Engraving is one of humanity’s oldest art forms, with carvings found as early as 40,000 years ago. The modern term is derived from the French word “engrave” which means to carve or to dig. While engraving has been used for functional purposes such as in the printing industry, for much of its history, engraving has served a decorative purpose.
What is an engraving?
Engraving is the process of writing or creating designs on solid objects. Through technology, almost any type of solid material can be engraved these days, including metal, glass, stone, and precious gems.
However, for millennia, engraving used to be done by hand on a limited number of objects and relied heavily on the skill of the artisan.
There were two main types of hand engraving: push engraving and chasing. In push engraving, the craftsman “pushed” the design into the solid object with his tool. When chasing, they struck the engraving tool with a hammer, moving it across the material being engraved.
Hand engravings were one of a kind, hard to replicate, and they were time-consuming. They have become increasingly rare as machinery becomes more specialised to take on the task.
With industrialisation came the need for standardised products. This affected every type of artwork, including engravings. Factories had to find a way to reproduce the same etchings on mass-produced items in a cost-effective way and that saved time.
Two types of modern machine engraving methods are the rotary and diamond drag methods. In the rotary method, motor-powered cutters etch the writing or design into the solid object. Rotary machines can be used to cut a variety of materials.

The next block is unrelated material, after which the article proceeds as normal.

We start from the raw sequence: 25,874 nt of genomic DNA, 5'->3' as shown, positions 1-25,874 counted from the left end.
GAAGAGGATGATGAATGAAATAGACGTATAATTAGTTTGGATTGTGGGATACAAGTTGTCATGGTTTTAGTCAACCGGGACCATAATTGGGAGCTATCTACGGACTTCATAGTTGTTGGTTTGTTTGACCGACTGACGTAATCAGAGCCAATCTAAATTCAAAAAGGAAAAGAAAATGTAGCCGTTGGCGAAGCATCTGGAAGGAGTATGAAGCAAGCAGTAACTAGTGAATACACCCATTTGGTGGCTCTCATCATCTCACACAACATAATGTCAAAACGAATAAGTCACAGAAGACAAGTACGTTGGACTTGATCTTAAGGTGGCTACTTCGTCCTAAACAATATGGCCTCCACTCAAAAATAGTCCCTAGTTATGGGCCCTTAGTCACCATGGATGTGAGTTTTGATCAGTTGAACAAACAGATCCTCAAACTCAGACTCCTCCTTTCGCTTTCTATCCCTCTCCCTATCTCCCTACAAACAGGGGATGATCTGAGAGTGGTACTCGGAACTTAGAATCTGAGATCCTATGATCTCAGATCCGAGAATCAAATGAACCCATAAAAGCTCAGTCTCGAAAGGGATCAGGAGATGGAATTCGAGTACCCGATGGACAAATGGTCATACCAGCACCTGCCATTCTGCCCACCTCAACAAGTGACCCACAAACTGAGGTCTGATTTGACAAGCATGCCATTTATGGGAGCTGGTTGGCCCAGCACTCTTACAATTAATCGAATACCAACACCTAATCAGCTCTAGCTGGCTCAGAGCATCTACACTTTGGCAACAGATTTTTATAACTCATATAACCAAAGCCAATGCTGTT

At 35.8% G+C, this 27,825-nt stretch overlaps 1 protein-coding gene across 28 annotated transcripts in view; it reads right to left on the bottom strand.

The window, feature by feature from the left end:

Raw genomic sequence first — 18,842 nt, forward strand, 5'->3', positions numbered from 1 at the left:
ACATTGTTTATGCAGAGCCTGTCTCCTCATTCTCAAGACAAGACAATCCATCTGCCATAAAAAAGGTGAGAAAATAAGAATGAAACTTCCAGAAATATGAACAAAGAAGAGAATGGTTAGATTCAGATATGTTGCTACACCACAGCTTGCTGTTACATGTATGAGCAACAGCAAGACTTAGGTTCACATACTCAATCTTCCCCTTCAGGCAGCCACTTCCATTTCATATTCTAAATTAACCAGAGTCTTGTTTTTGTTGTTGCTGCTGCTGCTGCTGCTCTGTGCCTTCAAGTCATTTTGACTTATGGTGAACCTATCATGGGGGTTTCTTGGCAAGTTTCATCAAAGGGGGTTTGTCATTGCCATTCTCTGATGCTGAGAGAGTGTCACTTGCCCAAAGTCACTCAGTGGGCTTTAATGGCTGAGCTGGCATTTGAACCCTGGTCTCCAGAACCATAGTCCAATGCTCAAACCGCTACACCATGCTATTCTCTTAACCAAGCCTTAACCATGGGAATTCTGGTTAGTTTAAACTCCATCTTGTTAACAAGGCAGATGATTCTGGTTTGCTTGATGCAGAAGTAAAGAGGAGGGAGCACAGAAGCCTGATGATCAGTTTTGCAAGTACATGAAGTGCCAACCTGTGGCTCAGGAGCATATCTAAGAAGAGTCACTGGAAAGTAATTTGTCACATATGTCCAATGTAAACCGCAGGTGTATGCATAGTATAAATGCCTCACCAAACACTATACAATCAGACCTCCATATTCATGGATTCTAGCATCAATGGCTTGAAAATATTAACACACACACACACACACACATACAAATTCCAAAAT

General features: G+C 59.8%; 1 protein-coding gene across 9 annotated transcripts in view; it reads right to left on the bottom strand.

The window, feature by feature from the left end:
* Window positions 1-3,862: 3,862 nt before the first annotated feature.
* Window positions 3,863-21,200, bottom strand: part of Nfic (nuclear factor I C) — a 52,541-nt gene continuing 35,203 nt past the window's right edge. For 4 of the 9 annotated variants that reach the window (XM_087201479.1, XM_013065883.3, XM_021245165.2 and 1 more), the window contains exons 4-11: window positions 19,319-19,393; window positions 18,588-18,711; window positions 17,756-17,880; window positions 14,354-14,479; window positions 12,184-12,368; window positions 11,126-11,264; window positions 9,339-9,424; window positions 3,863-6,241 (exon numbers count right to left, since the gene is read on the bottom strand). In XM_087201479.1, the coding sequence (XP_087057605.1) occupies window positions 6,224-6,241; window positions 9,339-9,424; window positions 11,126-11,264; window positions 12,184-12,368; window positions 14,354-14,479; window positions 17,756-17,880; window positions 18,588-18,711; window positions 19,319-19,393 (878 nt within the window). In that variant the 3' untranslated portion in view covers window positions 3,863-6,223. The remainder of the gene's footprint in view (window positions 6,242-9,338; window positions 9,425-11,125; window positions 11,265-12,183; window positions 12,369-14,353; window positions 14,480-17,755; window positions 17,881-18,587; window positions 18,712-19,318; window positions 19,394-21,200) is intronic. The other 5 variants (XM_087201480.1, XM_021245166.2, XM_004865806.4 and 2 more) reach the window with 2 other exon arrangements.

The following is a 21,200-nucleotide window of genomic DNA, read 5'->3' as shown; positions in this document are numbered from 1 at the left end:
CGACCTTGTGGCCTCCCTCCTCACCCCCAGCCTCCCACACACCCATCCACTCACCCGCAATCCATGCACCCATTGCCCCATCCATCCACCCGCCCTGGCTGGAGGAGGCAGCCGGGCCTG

Diamond cutting involves the use of the same machine. Only this time, a diamond engraver is placed on the tip. This method is used to engrave mainly metals.
This process doesn’t even have to be guided by human hands anymore. Designs can be programmed into computers that then operate the cutting tool, resulting in an even cleaner, faster finish.
What can I engrave?
Do you want to make a personal statement, commemorate an event, or let a loved one know how special they are to you? Engraving is one of the best ways to create a unique piece loaded with significance.
The beauty is, you can engrave practically anything.
Want to give an employee a watch or bracelet to mark their service to a company and retirement? Engraving elevates a gift that honours their service to the company and will always have special meaning for them.
Want to immortalise a running joke among friends? Etch details only you and they share onto a pendant or lucky charm. Decades later, the piece will always be there to remind you of that bond.
And of course, engravings on engagement and wedding rings remain one of the most popular uses of the art form. What could be more timeless than an incorruptible expression of love?
Things you should know
As with everything, engraving has its downsides.
Engravings lower the value of whatever the mark is placed on. If this is an expensive piece of jewellery, this is something you might want to consider before you do it.
Getting an engraving done can also weaken the piece depending on the material it’s made of. It may crack or break more easily if exposed to extreme conditions. You’ll have to decide if the potential for damage is worth it in relation to the cost of the object.
Know that if you need to, engravings can also be removed.